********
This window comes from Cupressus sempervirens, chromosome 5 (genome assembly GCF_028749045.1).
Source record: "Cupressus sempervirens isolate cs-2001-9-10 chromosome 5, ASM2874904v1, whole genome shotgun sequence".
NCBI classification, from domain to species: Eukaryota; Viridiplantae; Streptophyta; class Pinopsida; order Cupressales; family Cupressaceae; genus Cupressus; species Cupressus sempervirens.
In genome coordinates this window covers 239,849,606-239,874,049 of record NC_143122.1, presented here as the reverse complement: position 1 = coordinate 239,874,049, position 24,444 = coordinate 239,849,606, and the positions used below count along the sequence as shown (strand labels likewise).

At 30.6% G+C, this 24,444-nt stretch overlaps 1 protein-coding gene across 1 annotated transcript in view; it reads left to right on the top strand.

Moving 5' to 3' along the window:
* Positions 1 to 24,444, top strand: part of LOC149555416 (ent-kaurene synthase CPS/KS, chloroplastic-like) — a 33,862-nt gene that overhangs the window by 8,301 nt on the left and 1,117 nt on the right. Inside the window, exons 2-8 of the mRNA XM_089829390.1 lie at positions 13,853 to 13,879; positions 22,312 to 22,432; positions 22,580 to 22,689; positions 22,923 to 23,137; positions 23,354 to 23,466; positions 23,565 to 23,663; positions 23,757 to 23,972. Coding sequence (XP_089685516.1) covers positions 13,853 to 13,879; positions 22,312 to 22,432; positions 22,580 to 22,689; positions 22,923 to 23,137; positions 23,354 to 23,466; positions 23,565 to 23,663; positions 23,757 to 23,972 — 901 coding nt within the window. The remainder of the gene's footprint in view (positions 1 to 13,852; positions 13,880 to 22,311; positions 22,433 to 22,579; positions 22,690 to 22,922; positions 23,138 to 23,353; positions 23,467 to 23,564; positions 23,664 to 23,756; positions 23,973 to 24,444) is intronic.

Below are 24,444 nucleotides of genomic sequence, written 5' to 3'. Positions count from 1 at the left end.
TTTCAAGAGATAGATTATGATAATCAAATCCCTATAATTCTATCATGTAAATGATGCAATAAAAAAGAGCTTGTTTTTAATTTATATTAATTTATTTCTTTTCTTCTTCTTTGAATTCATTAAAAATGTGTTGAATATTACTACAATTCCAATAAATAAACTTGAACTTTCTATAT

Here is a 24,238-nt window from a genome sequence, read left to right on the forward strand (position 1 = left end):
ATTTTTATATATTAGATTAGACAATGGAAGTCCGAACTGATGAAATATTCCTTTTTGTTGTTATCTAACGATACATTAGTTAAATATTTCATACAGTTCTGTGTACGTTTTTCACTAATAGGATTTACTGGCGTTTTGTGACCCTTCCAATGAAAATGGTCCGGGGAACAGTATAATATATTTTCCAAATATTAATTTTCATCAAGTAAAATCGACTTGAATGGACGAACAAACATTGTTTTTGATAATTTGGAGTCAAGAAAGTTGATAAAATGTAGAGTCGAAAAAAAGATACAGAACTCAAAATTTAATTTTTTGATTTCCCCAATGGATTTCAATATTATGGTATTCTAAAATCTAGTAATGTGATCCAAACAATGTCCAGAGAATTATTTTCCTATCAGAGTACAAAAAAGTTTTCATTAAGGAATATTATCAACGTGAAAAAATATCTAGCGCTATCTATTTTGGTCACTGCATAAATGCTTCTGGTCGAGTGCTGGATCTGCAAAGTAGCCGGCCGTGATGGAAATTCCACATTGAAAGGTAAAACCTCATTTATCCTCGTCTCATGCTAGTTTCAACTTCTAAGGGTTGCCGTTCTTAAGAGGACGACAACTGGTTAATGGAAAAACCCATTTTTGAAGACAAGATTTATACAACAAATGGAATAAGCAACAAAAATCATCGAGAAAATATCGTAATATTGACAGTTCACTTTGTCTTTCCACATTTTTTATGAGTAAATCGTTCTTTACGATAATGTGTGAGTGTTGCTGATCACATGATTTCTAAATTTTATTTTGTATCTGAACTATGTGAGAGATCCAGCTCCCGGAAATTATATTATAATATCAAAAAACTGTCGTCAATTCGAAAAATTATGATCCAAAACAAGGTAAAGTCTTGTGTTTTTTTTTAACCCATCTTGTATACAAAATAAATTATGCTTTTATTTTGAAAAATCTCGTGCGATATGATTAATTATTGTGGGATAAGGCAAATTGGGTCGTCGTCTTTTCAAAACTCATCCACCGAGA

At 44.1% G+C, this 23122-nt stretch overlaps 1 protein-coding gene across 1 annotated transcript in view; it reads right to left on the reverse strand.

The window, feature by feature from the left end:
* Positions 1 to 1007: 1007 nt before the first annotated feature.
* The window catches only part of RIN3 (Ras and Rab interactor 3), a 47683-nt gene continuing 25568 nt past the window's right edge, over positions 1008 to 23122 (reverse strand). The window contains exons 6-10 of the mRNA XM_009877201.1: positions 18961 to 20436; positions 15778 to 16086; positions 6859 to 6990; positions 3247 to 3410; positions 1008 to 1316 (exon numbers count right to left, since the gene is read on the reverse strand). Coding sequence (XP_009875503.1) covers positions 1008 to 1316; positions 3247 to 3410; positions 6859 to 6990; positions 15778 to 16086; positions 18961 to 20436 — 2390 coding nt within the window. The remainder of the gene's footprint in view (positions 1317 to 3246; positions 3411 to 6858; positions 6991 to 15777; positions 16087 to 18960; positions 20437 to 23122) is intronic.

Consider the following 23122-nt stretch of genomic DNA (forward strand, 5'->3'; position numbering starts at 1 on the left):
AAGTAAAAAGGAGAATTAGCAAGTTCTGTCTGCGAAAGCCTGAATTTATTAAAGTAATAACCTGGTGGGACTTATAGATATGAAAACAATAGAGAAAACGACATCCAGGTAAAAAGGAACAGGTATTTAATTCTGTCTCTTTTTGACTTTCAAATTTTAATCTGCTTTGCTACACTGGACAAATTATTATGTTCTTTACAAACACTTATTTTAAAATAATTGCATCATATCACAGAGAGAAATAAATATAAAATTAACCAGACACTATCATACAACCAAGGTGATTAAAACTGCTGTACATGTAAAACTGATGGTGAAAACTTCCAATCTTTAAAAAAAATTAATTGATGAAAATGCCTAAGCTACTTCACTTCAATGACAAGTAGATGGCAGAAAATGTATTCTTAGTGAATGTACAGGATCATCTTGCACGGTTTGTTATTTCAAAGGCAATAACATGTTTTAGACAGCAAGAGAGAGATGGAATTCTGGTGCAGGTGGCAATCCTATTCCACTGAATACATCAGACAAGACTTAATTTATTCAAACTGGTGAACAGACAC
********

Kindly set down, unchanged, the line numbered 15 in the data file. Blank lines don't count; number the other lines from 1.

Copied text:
* The window catches only part of RIN3 (Ras and Rab interactor 3), a 47683-nt gene continuing 25568 nt past the window's right edge, over positions 1008 to 23122 (reverse strand). The window contains exons 6-10 of the mRNA XM_009877201.1: positions 18961 to 20436; positions 15778 to 16086; positions 6859 to 6990; positions 3247 to 3410; positions 1008 to 1316 (exon numbers count right to left, since the gene is read on the reverse strand). Coding sequence (XP_009875503.1) covers positions 1008 to 1316; positions 3247 to 3410; positions 6859 to 6990; positions 15778 to 16086; positions 18961 to 20436 — 2390 coding nt within the window. The remainder of the gene's footprint in view (positions 1317 to 3246; positions 3411 to 6858; positions 6991 to 15777; positions 16087 to 18960; positions 20437 to 23122) is intronic.